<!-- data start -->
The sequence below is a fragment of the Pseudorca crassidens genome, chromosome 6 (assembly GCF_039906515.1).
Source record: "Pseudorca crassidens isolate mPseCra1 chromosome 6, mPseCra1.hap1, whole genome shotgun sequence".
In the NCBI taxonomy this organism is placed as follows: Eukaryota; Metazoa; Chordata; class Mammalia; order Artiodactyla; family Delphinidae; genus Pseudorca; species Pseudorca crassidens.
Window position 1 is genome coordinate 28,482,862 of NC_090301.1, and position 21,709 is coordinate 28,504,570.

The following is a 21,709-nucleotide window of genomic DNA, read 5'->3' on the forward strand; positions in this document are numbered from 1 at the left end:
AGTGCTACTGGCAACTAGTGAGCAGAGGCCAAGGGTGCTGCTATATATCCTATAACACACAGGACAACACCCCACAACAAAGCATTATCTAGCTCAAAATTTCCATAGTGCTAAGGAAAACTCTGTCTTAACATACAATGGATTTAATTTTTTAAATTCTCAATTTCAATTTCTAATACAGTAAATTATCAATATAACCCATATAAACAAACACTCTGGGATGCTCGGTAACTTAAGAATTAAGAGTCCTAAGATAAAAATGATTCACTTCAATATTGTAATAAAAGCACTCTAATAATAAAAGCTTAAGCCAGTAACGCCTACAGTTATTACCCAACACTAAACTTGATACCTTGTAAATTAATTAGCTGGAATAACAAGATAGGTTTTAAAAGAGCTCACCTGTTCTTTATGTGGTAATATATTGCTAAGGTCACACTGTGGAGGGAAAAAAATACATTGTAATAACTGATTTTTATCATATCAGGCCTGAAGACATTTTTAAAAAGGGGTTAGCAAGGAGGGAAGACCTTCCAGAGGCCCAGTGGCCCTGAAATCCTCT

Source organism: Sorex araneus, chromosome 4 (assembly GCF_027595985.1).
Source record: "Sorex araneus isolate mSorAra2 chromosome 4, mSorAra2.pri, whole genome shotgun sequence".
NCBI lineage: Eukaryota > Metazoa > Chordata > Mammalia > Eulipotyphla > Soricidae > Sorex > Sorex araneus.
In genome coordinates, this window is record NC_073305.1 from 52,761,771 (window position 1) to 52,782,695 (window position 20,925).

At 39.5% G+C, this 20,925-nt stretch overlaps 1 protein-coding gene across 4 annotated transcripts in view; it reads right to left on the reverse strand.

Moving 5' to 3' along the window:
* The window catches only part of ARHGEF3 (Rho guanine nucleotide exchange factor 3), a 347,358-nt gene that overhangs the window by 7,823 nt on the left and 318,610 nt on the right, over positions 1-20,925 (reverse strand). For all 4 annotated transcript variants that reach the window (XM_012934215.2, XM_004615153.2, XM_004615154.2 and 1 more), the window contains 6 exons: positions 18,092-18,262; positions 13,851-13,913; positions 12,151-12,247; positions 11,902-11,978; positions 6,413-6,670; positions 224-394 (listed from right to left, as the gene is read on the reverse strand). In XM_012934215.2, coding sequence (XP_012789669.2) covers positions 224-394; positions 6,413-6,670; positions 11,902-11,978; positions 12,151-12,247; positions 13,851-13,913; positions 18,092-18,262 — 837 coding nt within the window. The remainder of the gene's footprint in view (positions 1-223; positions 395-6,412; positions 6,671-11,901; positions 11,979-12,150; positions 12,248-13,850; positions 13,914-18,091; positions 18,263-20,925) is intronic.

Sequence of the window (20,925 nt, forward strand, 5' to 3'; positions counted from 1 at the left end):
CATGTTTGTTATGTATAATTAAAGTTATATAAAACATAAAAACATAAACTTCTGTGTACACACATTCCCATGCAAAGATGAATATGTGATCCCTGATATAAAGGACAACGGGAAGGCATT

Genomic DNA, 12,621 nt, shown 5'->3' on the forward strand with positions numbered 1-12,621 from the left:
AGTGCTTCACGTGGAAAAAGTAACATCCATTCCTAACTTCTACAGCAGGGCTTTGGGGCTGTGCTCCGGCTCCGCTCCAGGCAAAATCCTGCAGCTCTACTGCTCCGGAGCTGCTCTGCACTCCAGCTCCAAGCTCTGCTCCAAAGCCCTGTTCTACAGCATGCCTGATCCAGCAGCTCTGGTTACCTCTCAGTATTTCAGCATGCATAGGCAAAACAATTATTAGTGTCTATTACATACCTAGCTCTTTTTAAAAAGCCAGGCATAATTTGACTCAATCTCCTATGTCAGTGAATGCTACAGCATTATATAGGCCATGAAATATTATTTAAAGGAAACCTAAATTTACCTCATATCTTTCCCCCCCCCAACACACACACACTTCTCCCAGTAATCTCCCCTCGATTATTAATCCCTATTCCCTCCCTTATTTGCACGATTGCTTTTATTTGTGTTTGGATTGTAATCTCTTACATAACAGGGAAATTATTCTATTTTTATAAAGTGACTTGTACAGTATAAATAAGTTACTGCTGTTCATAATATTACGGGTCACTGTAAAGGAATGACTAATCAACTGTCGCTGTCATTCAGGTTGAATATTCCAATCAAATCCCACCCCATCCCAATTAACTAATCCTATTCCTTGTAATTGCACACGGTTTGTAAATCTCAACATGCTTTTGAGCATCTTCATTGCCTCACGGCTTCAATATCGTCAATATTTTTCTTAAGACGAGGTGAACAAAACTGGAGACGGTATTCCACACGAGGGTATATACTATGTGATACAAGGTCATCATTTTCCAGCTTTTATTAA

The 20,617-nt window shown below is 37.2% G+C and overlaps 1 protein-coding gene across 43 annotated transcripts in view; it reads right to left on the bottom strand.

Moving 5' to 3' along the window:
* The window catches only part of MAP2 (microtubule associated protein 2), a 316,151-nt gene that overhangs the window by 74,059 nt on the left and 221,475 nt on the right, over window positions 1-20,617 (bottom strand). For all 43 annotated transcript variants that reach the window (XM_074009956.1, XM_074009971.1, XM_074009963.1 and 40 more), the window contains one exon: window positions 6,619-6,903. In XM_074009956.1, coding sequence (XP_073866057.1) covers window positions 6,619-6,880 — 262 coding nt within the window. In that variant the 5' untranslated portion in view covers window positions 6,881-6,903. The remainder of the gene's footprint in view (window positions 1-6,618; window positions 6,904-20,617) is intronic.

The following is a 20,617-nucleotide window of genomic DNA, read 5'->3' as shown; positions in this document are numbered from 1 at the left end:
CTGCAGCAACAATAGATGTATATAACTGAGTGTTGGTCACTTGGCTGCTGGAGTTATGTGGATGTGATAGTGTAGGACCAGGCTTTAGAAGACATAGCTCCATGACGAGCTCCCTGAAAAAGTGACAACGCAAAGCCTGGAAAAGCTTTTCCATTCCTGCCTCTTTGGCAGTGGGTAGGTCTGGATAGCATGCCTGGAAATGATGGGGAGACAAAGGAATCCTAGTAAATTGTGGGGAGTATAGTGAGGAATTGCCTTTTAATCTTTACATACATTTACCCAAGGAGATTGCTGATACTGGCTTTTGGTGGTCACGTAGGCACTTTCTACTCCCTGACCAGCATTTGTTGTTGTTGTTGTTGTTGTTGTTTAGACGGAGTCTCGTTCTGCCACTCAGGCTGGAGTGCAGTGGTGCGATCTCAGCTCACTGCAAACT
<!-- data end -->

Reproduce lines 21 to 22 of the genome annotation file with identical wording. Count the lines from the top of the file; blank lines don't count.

The following is a 20,617-nucleotide window of genomic DNA, read 5'->3' as shown; positions in this document are numbered from 1 at the left end:
CTGCAGCAACAATAGATGTATATAACTGAGTGTTGGTCACTTGGCTGCTGGAGTTATGTGGATGTGATAGTGTAGGACCAGGCTTTAGAAGACATAGCTCCATGACGAGCTCCCTGAAAAAGTGACAACGCAAAGCCTGGAAAAGCTTTTCCATTCCTGCCTCTTTGGCAGTGGGTAGGTCTGGATAGCATGCCTGGAAATGATGGGGAGACAAAGGAATCCTAGTAAATTGTGGGGAGTATAGTGAGGAATTGCCTTTTAATCTTTACATACATTTACCCAAGGAGATTGCTGATACTGGCTTTTGGTGGTCACGTAGGCACTTTCTACTCCCTGACCAGCATTTGTTGTTGTTGTTGTTGTTGTTGTTTAGACGGAGTCTCGTTCTGCCACTCAGGCTGGAGTGCAGTGGTGCGATCTCAGCTCACTGCAAACT